Myth #8: “He knows he was bad/did wrong because he looks guilty.” (Fails all three tests.)
This myth is damaging to the relationship, as it leads owners to hold dogs to a moral standard that they aren’t capable of possessing. When a dog looks “guilty,” he is most likely responding to a human’s tense or angry body language with appeasement behaviors. He’s probably thinking something like, “I don’t know why, but my human looks upset. I’d better offer some appeasement behaviors so her anger isn’t directed at me!” Even when the “guilty” expression is a direct and immediate result of your dog’s behavior because your punishment was timely – “Hey! Get out of the garbage!” –your dog’s turned head, lowered body posture, averted eyes – are simply an acknowledgement of your anger and his attempt to reconcile with you.
A trainer friend of mine once did an experiment to convince a client that her dearly held “guilty look” belief was a myth. He had the client hold her dog in the living room while he went into the kitchen and dumped the garbage can on the floor, strewing its contents nicely around the room. Then he had the client bring the dog into the kitchen. Sure enough, the dog “acted guilty” even though he had nothing to do with the garbage on the floor. He just knew from past experience that “garbage on floor” turned his owner into an angry human, and he was already offering appeasement behavior in anticipation of her anger, and to divert her ire from his dog-self. (For more information about canine body language, see “I Submit,” April 2006.)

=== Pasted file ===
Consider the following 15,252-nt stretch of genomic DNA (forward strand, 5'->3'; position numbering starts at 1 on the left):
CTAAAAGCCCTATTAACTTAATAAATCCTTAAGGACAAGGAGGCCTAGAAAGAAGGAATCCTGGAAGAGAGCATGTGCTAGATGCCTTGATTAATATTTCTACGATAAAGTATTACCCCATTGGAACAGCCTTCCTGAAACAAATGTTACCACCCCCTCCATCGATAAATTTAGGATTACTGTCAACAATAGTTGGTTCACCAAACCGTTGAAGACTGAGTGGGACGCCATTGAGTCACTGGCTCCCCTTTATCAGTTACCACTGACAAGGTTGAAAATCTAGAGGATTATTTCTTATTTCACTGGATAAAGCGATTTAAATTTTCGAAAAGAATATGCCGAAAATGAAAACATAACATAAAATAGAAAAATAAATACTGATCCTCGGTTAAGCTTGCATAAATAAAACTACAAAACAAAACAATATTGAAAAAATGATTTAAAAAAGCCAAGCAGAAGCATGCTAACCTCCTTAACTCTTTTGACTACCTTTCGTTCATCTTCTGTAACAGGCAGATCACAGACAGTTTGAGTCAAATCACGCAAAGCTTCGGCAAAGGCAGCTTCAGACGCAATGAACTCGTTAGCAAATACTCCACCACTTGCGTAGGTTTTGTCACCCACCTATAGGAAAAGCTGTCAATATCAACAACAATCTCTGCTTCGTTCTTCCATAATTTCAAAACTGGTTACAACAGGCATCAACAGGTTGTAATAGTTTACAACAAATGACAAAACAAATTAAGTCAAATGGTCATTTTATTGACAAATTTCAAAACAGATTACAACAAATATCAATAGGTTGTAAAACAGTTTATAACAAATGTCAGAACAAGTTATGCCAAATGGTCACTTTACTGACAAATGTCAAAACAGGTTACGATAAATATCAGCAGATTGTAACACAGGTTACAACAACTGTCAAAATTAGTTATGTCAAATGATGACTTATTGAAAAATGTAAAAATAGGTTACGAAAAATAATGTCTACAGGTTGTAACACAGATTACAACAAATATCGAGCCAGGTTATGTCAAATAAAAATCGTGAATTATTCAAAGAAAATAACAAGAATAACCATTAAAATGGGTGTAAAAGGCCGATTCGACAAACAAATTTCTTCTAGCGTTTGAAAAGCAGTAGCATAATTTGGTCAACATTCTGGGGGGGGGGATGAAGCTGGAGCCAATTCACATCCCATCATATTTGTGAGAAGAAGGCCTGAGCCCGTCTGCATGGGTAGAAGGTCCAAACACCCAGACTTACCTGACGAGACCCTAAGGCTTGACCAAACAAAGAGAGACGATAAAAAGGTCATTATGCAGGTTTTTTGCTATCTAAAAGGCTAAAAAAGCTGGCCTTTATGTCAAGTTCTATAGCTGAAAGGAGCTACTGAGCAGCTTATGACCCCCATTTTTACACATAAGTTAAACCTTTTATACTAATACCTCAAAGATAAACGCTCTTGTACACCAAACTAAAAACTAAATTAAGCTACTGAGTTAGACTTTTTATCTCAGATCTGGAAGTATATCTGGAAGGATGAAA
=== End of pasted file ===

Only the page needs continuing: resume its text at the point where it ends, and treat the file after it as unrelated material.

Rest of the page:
Finally, most owners who have punished a dog for something that was done in their absence can attest to the fact that the punishment generally does not prevent the dog from repeating the behavior another time. What does work is simple management. Put the garbage somewhere that the dog can’t get to it; under a sink with a safety latch on it, for example. Keep counters clear of anything edible. Leave the dog in a part of the house that is comfortable but not easily destroyed. Hire a dog walker to come by in the middle of your dog’s longest days home alone to let him out, give him some stress-relieving exercise, and leave him with a food-filled chew toy. These actions will result in an intact home – and a dog who is not afraid to greet you when you return.
Myth #9: The prong collar works by mimicking a mother dog’s teeth and her corrections. (Fails the scientific and philosophical tests.)
It’s a little discouraging to think that people actually believe this myth. It would be silly if it weren’t so potentially damaging to the relationship and potentially dangerous as well.
Prong collars work because the prongs pressing into the dog’s neck are uncomfortable at best, painful at worst. Because dogs will work to avoid pain and discomfort, the prong collar does work to stop a dog from pulling on the leash, and can shut down other undesirable behaviors as well, at least temporarily. However, like all training tools and techniques that are based on pain and intimidation, there is a significant risk of unintended consequences.